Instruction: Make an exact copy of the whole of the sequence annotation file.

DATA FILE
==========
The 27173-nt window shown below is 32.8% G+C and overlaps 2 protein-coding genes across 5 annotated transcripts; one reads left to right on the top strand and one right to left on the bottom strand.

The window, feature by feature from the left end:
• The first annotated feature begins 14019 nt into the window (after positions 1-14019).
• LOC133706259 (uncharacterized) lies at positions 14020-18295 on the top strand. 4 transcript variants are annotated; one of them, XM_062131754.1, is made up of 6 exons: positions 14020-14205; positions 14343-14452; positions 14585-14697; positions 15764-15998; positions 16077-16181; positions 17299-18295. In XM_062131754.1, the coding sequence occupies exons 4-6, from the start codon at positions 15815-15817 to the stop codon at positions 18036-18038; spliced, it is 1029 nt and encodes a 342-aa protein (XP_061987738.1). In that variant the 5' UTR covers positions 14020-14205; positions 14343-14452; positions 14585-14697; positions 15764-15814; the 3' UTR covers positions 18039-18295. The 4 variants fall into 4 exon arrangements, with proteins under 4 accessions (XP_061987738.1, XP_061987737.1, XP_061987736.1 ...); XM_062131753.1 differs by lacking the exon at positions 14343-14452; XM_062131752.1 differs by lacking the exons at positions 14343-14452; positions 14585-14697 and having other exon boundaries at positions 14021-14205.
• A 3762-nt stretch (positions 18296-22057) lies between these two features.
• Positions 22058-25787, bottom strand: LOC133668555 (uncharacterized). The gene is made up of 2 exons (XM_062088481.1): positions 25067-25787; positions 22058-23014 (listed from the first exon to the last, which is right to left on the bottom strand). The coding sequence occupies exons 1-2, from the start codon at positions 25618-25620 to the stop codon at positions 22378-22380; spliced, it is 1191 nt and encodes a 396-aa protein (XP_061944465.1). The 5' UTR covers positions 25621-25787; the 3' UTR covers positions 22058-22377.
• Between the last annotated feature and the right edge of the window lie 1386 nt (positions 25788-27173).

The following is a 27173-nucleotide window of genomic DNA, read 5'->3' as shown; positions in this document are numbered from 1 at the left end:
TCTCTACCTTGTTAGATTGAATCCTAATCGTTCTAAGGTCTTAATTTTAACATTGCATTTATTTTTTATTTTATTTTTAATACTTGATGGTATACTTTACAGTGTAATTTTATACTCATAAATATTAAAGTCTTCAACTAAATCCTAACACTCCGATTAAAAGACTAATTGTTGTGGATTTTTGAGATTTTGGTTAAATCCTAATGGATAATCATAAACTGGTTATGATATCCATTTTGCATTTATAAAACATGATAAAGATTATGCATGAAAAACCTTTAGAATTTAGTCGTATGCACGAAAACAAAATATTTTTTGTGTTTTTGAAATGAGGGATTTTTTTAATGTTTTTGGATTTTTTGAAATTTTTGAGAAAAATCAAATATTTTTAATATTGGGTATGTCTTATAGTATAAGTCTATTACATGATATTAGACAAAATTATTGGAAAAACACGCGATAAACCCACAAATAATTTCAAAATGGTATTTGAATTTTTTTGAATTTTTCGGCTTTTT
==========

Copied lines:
The 27173-nt window shown below is 32.8% G+C and overlaps 2 protein-coding genes across 5 annotated transcripts; one reads left to right on the top strand and one right to left on the bottom strand.

The window, feature by feature from the left end:
• The first annotated feature begins 14019 nt into the window (after positions 1-14019).
• LOC133706259 (uncharacterized) lies at positions 14020-18295 on the top strand. 4 transcript variants are annotated; one of them, XM_062131754.1, is made up of 6 exons: positions 14020-14205; positions 14343-14452; positions 14585-14697; positions 15764-15998; positions 16077-16181; positions 17299-18295. In XM_062131754.1, the coding sequence occupies exons 4-6, from the start codon at positions 15815-15817 to the stop codon at positions 18036-18038; spliced, it is 1029 nt and encodes a 342-aa protein (XP_061987738.1). In that variant the 5' UTR covers positions 14020-14205; positions 14343-14452; positions 14585-14697; positions 15764-15814; the 3' UTR covers positions 18039-18295. The 4 variants fall into 4 exon arrangements, with proteins under 4 accessions (XP_061987738.1, XP_061987737.1, XP_061987736.1 ...); XM_062131753.1 differs by lacking the exon at positions 14343-14452; XM_062131752.1 differs by lacking the exons at positions 14343-14452; positions 14585-14697 and having other exon boundaries at positions 14021-14205.
• A 3762-nt stretch (positions 18296-22057) lies between these two features.
• Positions 22058-25787, bottom strand: LOC133668555 (uncharacterized). The gene is made up of 2 exons (XM_062088481.1): positions 25067-25787; positions 22058-23014 (listed from the first exon to the last, which is right to left on the bottom strand). The coding sequence occupies exons 1-2, from the start codon at positions 25618-25620 to the stop codon at positions 22378-22380; spliced, it is 1191 nt and encodes a 396-aa protein (XP_061944465.1). The 5' UTR covers positions 25621-25787; the 3' UTR covers positions 22058-22377.
• Between the last annotated feature and the right edge of the window lie 1386 nt (positions 25788-27173).

The following is a 27173-nucleotide window of genomic DNA, read 5'->3' as shown; positions in this document are numbered from 1 at the left end:
TCTCTACCTTGTTAGATTGAATCCTAATCGTTCTAAGGTCTTAATTTTAACATTGCATTTATTTTTTATTTTATTTTTAATACTTGATGGTATACTTTACAGTGTAATTTTATACTCATAAATATTAAAGTCTTCAACTAAATCCTAACACTCCGATTAAAAGACTAATTGTTGTGGATTTTTGAGATTTTGGTTAAATCCTAATGGATAATCATAAACTGGTTATGATATCCATTTTGCATTTATAAAACATGATAAAGATTATGCATGAAAAACCTTTAGAATTTAGTCGTATGCACGAAAACAAAATATTTTTTGTGTTTTTGAAATGAGGGATTTTTTTAATGTTTTTGGATTTTTTGAAATTTTTGAGAAAAATCAAATATTTTTAATATTGGGTATGTCTTATAGTATAAGTCTATTACATGATATTAGACAAAATTATTGGAAAAACACGCGATAAACCCACAAATAATTTCAAAATGGTATTTGAATTTTTTTGAATTTTTCGGCTTTTT